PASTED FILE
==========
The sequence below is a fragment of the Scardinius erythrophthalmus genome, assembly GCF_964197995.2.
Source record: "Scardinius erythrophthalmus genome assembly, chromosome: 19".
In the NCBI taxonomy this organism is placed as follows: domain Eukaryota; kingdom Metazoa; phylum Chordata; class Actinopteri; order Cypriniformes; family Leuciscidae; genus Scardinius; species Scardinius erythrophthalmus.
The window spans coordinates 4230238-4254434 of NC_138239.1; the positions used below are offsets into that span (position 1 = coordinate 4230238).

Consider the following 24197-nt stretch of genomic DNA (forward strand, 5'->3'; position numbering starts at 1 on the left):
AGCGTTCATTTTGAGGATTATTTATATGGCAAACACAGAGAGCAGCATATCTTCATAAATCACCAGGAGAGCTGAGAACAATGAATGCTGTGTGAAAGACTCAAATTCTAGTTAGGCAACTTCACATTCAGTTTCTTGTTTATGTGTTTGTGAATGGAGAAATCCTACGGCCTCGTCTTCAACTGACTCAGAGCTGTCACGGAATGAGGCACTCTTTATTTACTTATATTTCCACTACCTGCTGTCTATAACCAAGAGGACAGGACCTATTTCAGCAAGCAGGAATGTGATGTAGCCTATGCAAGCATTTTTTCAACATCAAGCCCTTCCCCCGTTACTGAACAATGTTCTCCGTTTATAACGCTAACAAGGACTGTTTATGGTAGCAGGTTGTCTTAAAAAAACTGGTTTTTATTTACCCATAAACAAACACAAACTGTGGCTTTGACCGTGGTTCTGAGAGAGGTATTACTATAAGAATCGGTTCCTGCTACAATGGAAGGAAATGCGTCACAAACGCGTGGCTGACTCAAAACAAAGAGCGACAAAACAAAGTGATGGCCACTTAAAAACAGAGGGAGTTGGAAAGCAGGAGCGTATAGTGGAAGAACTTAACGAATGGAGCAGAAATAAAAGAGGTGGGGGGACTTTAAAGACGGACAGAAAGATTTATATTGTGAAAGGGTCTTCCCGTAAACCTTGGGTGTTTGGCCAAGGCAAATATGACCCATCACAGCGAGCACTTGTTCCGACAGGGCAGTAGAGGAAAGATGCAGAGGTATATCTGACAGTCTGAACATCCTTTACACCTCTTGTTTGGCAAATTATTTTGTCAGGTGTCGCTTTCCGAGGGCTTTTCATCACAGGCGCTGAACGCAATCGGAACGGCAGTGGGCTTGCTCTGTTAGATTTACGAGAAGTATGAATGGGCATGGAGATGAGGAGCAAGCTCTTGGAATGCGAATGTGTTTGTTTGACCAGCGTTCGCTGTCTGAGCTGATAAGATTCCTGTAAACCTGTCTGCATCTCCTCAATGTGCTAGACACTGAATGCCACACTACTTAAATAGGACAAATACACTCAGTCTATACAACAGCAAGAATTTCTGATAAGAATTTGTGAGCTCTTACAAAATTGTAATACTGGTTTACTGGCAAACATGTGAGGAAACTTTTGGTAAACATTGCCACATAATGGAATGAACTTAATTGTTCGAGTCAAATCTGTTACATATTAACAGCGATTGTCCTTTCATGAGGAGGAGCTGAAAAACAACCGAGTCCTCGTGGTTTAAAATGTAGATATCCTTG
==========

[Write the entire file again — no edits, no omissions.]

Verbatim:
The sequence below is a fragment of the Scardinius erythrophthalmus genome, assembly GCF_964197995.2.
Source record: "Scardinius erythrophthalmus genome assembly, chromosome: 19".
In the NCBI taxonomy this organism is placed as follows: domain Eukaryota; kingdom Metazoa; phylum Chordata; class Actinopteri; order Cypriniformes; family Leuciscidae; genus Scardinius; species Scardinius erythrophthalmus.
The window spans coordinates 4230238-4254434 of NC_138239.1; the positions used below are offsets into that span (position 1 = coordinate 4230238).

Consider the following 24197-nt stretch of genomic DNA (forward strand, 5'->3'; position numbering starts at 1 on the left):
AGCGTTCATTTTGAGGATTATTTATATGGCAAACACAGAGAGCAGCATATCTTCATAAATCACCAGGAGAGCTGAGAACAATGAATGCTGTGTGAAAGACTCAAATTCTAGTTAGGCAACTTCACATTCAGTTTCTTGTTTATGTGTTTGTGAATGGAGAAATCCTACGGCCTCGTCTTCAACTGACTCAGAGCTGTCACGGAATGAGGCACTCTTTATTTACTTATATTTCCACTACCTGCTGTCTATAACCAAGAGGACAGGACCTATTTCAGCAAGCAGGAATGTGATGTAGCCTATGCAAGCATTTTTTCAACATCAAGCCCTTCCCCCGTTACTGAACAATGTTCTCCGTTTATAACGCTAACAAGGACTGTTTATGGTAGCAGGTTGTCTTAAAAAAACTGGTTTTTATTTACCCATAAACAAACACAAACTGTGGCTTTGACCGTGGTTCTGAGAGAGGTATTACTATAAGAATCGGTTCCTGCTACAATGGAAGGAAATGCGTCACAAACGCGTGGCTGACTCAAAACAAAGAGCGACAAAACAAAGTGATGGCCACTTAAAAACAGAGGGAGTTGGAAAGCAGGAGCGTATAGTGGAAGAACTTAACGAATGGAGCAGAAATAAAAGAGGTGGGGGGACTTTAAAGACGGACAGAAAGATTTATATTGTGAAAGGGTCTTCCCGTAAACCTTGGGTGTTTGGCCAAGGCAAATATGACCCATCACAGCGAGCACTTGTTCCGACAGGGCAGTAGAGGAAAGATGCAGAGGTATATCTGACAGTCTGAACATCCTTTACACCTCTTGTTTGGCAAATTATTTTGTCAGGTGTCGCTTTCCGAGGGCTTTTCATCACAGGCGCTGAACGCAATCGGAACGGCAGTGGGCTTGCTCTGTTAGATTTACGAGAAGTATGAATGGGCATGGAGATGAGGAGCAAGCTCTTGGAATGCGAATGTGTTTGTTTGACCAGCGTTCGCTGTCTGAGCTGATAAGATTCCTGTAAACCTGTCTGCATCTCCTCAATGTGCTAGACACTGAATGCCACACTACTTAAATAGGACAAATACACTCAGTCTATACAACAGCAAGAATTTCTGATAAGAATTTGTGAGCTCTTACAAAATTGTAATACTGGTTTACTGGCAAACATGTGAGGAAACTTTTGGTAAACATTGCCACATAATGGAATGAACTTAATTGTTCGAGTCAAATCTGTTACATATTAACAGCGATTGTCCTTTCATGAGGAGGAGCTGAAAAACAACCGAGTCCTCGTGGTTTAAAATGTAGATATCCTTG